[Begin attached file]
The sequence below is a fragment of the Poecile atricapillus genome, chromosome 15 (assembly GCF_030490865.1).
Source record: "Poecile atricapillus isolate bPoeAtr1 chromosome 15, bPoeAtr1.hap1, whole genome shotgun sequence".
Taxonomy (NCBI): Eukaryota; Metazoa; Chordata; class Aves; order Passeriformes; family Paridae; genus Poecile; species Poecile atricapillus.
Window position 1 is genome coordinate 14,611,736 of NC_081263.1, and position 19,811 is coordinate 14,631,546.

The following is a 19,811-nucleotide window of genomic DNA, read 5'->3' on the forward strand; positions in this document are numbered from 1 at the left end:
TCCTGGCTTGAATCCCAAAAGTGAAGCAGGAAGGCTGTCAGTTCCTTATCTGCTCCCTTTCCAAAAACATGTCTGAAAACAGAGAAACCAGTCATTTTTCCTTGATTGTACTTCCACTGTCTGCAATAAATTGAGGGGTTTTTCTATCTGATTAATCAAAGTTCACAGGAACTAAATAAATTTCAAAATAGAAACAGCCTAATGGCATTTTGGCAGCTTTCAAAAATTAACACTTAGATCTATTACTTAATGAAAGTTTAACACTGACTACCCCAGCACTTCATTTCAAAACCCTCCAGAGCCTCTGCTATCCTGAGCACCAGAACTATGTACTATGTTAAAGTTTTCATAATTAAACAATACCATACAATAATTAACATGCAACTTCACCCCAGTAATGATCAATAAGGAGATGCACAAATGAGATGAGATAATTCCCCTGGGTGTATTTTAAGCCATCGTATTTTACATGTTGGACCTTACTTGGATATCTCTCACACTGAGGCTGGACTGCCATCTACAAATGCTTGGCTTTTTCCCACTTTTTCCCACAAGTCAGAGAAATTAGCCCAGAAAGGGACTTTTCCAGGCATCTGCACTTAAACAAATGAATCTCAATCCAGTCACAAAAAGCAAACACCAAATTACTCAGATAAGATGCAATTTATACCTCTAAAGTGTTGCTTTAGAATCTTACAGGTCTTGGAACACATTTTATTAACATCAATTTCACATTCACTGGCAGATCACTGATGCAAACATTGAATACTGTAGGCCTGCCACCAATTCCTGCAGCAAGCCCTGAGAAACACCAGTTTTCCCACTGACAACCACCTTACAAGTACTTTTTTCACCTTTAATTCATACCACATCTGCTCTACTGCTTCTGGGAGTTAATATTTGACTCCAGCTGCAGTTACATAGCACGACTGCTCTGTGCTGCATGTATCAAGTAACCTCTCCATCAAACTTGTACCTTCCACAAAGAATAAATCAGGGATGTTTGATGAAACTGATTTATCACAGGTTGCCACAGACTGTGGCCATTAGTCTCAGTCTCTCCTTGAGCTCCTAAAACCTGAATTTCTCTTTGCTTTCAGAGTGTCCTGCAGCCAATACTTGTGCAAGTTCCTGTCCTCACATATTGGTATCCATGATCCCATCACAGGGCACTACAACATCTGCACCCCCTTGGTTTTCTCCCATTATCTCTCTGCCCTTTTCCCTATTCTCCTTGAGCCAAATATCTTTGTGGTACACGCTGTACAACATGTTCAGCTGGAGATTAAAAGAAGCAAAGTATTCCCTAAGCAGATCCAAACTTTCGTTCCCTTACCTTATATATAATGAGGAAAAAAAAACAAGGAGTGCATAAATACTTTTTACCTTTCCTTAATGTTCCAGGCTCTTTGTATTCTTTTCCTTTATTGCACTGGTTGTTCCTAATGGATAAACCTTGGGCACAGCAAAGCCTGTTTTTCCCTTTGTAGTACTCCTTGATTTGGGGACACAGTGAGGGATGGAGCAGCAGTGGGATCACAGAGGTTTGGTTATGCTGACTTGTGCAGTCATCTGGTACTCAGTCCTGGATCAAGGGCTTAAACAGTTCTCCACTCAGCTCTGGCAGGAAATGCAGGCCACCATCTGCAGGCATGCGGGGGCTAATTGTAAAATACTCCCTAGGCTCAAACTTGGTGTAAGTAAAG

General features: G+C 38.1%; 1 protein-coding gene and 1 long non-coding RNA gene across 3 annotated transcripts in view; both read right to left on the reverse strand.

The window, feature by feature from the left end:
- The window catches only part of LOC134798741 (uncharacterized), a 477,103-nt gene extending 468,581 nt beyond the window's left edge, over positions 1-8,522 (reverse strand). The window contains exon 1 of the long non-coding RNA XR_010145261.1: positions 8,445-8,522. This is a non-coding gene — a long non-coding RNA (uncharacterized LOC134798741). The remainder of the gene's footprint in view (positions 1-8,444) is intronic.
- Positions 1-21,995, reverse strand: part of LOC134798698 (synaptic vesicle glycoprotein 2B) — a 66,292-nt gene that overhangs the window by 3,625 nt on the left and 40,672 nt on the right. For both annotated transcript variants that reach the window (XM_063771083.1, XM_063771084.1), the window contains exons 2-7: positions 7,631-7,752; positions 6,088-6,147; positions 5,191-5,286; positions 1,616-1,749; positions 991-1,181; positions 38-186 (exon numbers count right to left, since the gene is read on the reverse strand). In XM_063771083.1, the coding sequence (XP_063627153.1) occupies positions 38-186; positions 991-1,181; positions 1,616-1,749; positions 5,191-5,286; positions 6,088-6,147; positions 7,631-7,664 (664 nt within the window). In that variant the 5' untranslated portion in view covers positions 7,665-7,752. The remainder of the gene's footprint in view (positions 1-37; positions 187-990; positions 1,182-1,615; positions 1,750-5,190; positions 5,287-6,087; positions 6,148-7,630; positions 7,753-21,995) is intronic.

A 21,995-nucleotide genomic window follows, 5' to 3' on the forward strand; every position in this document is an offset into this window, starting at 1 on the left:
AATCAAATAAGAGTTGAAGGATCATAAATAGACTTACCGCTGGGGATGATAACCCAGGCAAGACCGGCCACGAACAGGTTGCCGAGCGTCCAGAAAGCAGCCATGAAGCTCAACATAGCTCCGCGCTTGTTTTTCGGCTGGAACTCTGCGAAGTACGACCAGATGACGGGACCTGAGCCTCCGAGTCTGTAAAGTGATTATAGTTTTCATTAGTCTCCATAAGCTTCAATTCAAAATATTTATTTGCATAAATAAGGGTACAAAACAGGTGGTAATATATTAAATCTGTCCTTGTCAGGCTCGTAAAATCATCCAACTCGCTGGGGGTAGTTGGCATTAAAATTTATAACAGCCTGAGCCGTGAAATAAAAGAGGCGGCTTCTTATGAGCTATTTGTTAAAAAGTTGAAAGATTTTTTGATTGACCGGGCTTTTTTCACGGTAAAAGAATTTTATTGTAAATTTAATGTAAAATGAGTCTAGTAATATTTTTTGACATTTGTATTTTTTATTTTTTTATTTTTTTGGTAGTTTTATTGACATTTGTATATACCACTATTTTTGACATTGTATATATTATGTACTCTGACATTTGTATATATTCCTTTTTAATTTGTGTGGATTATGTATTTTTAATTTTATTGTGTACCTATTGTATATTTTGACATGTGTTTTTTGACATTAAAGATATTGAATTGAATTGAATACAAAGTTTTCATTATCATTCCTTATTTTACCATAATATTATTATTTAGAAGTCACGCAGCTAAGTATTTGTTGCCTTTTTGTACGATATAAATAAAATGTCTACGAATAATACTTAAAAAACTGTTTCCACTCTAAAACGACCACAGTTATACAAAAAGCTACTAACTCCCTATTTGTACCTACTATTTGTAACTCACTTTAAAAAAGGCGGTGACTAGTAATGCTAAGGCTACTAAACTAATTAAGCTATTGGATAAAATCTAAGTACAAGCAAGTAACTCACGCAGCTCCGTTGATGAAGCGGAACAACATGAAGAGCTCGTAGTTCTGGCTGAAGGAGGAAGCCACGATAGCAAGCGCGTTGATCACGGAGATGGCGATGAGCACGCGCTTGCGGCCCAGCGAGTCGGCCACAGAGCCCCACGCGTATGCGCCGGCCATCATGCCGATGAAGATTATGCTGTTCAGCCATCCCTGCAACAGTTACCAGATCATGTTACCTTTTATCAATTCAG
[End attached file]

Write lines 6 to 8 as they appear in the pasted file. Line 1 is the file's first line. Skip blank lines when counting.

TCCTGGCTTGAATCCCAAAAGTGAAGCAGGAAGGCTGTCAGTTCCTTATCTGCTCCCTTTCCAAAAACATGTCTGAAAACAGAGAAACCAGTCATTTTTCCTTGATTGTACTTCCACTGTCTGCAATAAATTGAGGGGTTTTTCTATCTGATTAATCAAAGTTCACAGGAACTAAATAAATTTCAAAATAGAAACAGCCTAATGGCATTTTGGCAGCTTTCAAAAATTAACACTTAGATCTATTACTTAATGAAAGTTTAACACTGACTACCCCAGCACTTCATTTCAAAACCCTCCAGAGCCTCTGCTATCCTGAGCACCAGAACTATGTACTATGTTAAAGTTTTCATAATTAAACAATACCATACAATAATTAACATGCAACTTCACCCCAGTAATGATCAATAAGGAGATGCACAAATGAGATGAGATAATTCCCCTGGGTGTATTTTAAGCCATCGTATTTTACATGTTGGACCTTACTTGGATATCTCTCACACTGAGGCTGGACTGCCATCTACAAATGCTTGGCTTTTTCCCACTTTTTCCCACAAGTCAGAGAAATTAGCCCAGAAAGGGACTTTTCCAGGCATCTGCACTTAAACAAATGAATCTCAATCCAGTCACAAAAAGCAAACACCAAATTACTCAGATAAGATGCAATTTATACCTCTAAAGTGTTGCTTTAGAATCTTACAGGTCTTGGAACACATTTTATTAACATCAATTTCACATTCACTGGCAGATCACTGATGCAAACATTGAATACTGTAGGCCTGCCACCAATTCCTGCAGCAAGCCCTGAGAAACACCAGTTTTCCCACTGACAACCACCTTACAAGTACTTTTTTCACCTTTAATTCATACCACATCTGCTCTACTGCTTCTGGGAGTTAATATTTGACTCCAGCTGCAGTTACATAGCACGACTGCTCTGTGCTGCATGTATCAAGTAACCTCTCCATCAAACTTGTACCTTCCACAAAGAATAAATCAGGGATGTTTGATGAAACTGATTTATCACAGGTTGCCACAGACTGTGGCCATTAGTCTCAGTCTCTCCTTGAGCTCCTAAAACCTGAATTTCTCTTTGCTTTCAGAGTGTCCTGCAGCCAATACTTGTGCAAGTTCCTGTCCTCACATATTGGTATCCATGATCCCATCACAGGGCACTACAACATCTGCACCCCCTTGGTTTTCTCCCATTATCTCTCTGCCCTTTTCCCTATTCTCCTTGAGCCAAATATCTTTGTGGTACACGCTGTACAACATGTTCAGCTGGAGATTAAAAGAAGCAAAGTATTCCCTAAGCAGATCCAAACTTTCGTTCCCTTACCTTATATATAATGAGGAAAAAAAAACAAGGAGTGCATAAATACTTTTTACCTTTCCTTAATGTTCCAGGCTCTTTGTATTCTTTTCCTTTATTGCACTGGTTGTTCCTAATGGATAAACCTTGGGCACAGCAAAGCCTGTTTTTCCCTTTGTAGTACTCCTTGATTTGGGGACACAGTGAGGGATGGAGCAGCAGTGGGATCACAGAGGTTTGGTTATGCTGACTTGTGCAGTCATCTGGTACTCAGTCCTGGATCAAGGGCTTAAACAGTTCTCCACTCAGCTCTGGCAGGAAATGCAGGCCACCATCTGCAGGCATGCGGGGGCTAATTGTAAAATACTCCCTAGGCTCAAACTTGGTGTAAGTAAAG

General features: G+C 38.1%; 1 protein-coding gene and 1 long non-coding RNA gene across 3 annotated transcripts in view; both read right to left on the reverse strand.

The window, feature by feature from the left end: